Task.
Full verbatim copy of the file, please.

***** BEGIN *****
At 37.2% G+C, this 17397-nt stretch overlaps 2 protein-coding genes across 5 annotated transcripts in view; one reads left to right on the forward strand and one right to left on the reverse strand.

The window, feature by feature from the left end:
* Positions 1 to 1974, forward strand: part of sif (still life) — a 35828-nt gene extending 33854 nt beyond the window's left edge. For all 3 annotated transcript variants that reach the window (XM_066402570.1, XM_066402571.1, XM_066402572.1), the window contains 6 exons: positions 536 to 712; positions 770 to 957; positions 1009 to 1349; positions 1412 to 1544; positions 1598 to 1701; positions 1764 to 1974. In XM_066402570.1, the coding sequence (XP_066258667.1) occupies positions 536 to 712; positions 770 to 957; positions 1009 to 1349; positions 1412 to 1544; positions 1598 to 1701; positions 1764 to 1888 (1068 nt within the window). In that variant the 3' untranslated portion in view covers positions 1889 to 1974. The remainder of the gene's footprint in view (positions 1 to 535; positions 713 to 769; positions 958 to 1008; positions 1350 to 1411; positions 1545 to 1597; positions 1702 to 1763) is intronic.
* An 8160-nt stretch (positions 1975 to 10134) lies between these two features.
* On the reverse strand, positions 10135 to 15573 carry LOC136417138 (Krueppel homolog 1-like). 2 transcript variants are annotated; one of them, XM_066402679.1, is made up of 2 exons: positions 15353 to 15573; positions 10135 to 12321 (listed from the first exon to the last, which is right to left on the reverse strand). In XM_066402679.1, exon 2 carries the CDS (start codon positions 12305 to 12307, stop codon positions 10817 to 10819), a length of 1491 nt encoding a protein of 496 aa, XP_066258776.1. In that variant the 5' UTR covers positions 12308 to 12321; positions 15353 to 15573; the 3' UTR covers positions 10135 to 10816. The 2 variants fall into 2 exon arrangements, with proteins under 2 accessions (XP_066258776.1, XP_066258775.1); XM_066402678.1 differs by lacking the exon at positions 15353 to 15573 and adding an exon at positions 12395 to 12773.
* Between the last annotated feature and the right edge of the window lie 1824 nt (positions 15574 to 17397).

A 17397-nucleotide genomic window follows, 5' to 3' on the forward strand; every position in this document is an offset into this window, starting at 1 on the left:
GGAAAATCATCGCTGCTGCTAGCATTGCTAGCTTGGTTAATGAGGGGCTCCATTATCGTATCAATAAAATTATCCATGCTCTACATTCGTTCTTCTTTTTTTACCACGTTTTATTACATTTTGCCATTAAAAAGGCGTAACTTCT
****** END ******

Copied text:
At 37.2% G+C, this 17397-nt stretch overlaps 2 protein-coding genes across 5 annotated transcripts in view; one reads left to right on the forward strand and one right to left on the reverse strand.

The window, feature by feature from the left end:
* Positions 1 to 1974, forward strand: part of sif (still life) — a 35828-nt gene extending 33854 nt beyond the window's left edge. For all 3 annotated transcript variants that reach the window (XM_066402570.1, XM_066402571.1, XM_066402572.1), the window contains 6 exons: positions 536 to 712; positions 770 to 957; positions 1009 to 1349; positions 1412 to 1544; positions 1598 to 1701; positions 1764 to 1974. In XM_066402570.1, the coding sequence (XP_066258667.1) occupies positions 536 to 712; positions 770 to 957; positions 1009 to 1349; positions 1412 to 1544; positions 1598 to 1701; positions 1764 to 1888 (1068 nt within the window). In that variant the 3' untranslated portion in view covers positions 1889 to 1974. The remainder of the gene's footprint in view (positions 1 to 535; positions 713 to 769; positions 958 to 1008; positions 1350 to 1411; positions 1545 to 1597; positions 1702 to 1763) is intronic.
* An 8160-nt stretch (positions 1975 to 10134) lies between these two features.
* On the reverse strand, positions 10135 to 15573 carry LOC136417138 (Krueppel homolog 1-like). 2 transcript variants are annotated; one of them, XM_066402679.1, is made up of 2 exons: positions 15353 to 15573; positions 10135 to 12321 (listed from the first exon to the last, which is right to left on the reverse strand). In XM_066402679.1, exon 2 carries the CDS (start codon positions 12305 to 12307, stop codon positions 10817 to 10819), a length of 1491 nt encoding a protein of 496 aa, XP_066258776.1. In that variant the 5' UTR covers positions 12308 to 12321; positions 15353 to 15573; the 3' UTR covers positions 10135 to 10816. The 2 variants fall into 2 exon arrangements, with proteins under 2 accessions (XP_066258776.1, XP_066258775.1); XM_066402678.1 differs by lacking the exon at positions 15353 to 15573 and adding an exon at positions 12395 to 12773.
* Between the last annotated feature and the right edge of the window lie 1824 nt (positions 15574 to 17397).

A 17397-nucleotide genomic window follows, 5' to 3' on the forward strand; every position in this document is an offset into this window, starting at 1 on the left:
GGAAAATCATCGCTGCTGCTAGCATTGCTAGCTTGGTTAATGAGGGGCTCCATTATCGTATCAATAAAATTATCCATGCTCTACATTCGTTCTTCTTTTTTTACCACGTTTTATTACATTTTGCCATTAAAAAGGCGTAACTTCT